Technology assisted document review (TAR) has been ordered for the first time in Australia by the Victorian Supreme Court. Given the large number of documents being created every day and the need to deal with cases at proportionate cost, it was inevitable that Australian courts would follow the US, UK and Irish courts by endorsing TAR in appropriate cases.
The recent judgment in McConnell Dowell Constructors (Aust) Pty Ltd v Santam Ltd & Ors (No 1)  VSC 734 (McConnell Dowell case) ordering parties to employ TAR means potentially altering the discovery process and lowering litigation costs arising from document review in large document cases if in the future TAR is more readily permitted in litigation.
What is predictive coding?
Call it what you will: TAR; Computer Assisted Review; or predictive coding: this is more than a simple word search facility. It involves 'training' a computer to find conceptually similar documents within a data set and for the computer to 'predict' whether that document would be marked relevant or not relevant by a reviewer. Over several batches, the computer continues to learn from decisions fed in to it by a senior reviewer, until the coding 'predicted' by the computer matches the senior reviewer's review and the senior reviewer no longer needs to overturn decisions made by the computer to form a complete relevant review set. For large document sets, TAR is much faster than manual discovery and likely to be lower cost.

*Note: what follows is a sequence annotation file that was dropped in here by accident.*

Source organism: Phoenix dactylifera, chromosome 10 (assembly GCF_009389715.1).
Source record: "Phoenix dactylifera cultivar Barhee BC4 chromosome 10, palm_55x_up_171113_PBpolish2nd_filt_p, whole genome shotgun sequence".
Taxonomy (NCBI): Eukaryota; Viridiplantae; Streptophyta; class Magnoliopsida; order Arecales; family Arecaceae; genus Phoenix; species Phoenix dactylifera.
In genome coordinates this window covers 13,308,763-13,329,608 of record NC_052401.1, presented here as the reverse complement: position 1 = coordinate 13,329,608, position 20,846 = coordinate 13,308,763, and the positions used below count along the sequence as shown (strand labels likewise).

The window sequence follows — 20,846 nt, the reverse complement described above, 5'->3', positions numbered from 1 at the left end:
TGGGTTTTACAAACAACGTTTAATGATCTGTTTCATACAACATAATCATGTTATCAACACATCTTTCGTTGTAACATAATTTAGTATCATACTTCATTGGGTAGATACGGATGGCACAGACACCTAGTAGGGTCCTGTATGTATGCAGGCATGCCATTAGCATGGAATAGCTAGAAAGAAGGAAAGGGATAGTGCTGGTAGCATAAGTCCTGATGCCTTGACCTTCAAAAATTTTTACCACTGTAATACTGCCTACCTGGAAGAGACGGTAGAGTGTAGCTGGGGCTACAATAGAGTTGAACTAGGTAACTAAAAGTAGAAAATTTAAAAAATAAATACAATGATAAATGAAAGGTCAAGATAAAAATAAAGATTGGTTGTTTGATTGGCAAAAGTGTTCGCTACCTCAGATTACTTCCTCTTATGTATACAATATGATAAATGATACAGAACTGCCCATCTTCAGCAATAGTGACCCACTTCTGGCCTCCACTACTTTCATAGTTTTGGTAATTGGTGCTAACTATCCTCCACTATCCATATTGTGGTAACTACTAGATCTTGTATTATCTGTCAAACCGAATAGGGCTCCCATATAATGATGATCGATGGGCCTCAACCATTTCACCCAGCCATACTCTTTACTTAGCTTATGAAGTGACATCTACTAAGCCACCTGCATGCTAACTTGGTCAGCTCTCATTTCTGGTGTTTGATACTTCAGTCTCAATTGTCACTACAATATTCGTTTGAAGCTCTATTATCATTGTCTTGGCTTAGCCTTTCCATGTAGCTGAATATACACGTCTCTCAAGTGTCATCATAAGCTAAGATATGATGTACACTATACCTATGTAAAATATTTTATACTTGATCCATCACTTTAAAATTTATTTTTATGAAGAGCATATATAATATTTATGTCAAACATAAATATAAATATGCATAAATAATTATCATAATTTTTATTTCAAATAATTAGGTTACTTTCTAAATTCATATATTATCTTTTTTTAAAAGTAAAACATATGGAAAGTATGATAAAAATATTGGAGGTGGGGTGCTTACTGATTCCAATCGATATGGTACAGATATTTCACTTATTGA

The McConnell Dowell case
This case concerned a dispute that arose from the design and construction of a natural gas pipeline in Queensland. Potentially 4 million electronic documents needed to be reviewed. The document count was later reduced to approximately 1.4 million potentially relevant documents. The Court estimated the review process would take 583 weeks if done by a single solicitor.
In light of the large quantity of documents to be reviewed, the Court considered the traditional discovery process to 'risk placing the cost-benefit of conducting litigation in a large document case at serious risk.' The Court appointed a Special Referee, Anthony Nolan QC, to assist it by providing a report prescribing the appropriate management of discovery in the proceeding. The Special Referee recommended the parties employ predictive coding in the discovery process. This approach was ultimately endorsed by the Court recently.
We predict the use of TAR will become more prevalent in cases where review of significant amounts of documents is required.
The Victorian Supreme Court will issue a practice note about the use of TAR on 1 January 2017. We understand it will be the first court in Australia to do so. We expect that other Australian courts will follow suit in issuing a practice note, and it will be interesting to follow the approaches taken by other Australian courts.
DLA Piper is well placed to assist in TAR through the auspices of our eDiscovery and Information Management group. In our experience, TAR brings with it a new set of discovery issues which DLA Piper has experience in managing, including:
- The potential need for agreement between the parties as to the parameters of a review
- Issues as to the method of selection of seed documents
- The potential for exchange of the seed set of documents between the parties (which may include many irrelevant documents)
- Competing algorithms from possible TAR providers
For more information about the use of TAR please contact the authors or see the DLA Piper articles "Predictive coding: a better way to deal with electronically stored information" by Aaron T. Goodman (US) and "Court approves predictive coding for disclosure review" (see page 17) by Jeremy Andrews and Sarah Ellington (UK).